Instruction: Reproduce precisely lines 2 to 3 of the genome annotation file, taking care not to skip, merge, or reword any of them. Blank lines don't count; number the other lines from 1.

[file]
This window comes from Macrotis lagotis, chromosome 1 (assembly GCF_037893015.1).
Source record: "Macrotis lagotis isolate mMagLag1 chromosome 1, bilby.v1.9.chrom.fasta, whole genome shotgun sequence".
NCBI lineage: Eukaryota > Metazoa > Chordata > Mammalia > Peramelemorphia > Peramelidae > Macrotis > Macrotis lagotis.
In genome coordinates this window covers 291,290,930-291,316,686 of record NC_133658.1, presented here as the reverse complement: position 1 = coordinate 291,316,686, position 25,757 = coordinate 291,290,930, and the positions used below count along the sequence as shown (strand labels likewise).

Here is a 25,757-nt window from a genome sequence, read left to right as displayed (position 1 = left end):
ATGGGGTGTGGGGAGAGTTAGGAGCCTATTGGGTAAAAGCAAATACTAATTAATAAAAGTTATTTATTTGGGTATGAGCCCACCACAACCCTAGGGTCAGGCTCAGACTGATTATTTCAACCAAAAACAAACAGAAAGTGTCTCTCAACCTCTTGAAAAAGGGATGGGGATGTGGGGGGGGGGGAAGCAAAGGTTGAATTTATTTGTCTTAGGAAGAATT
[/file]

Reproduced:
Source record: "Macrotis lagotis isolate mMagLag1 chromosome 1, bilby.v1.9.chrom.fasta, whole genome shotgun sequence".
NCBI lineage: Eukaryota > Metazoa > Chordata > Mammalia > Peramelemorphia > Peramelidae > Macrotis > Macrotis lagotis.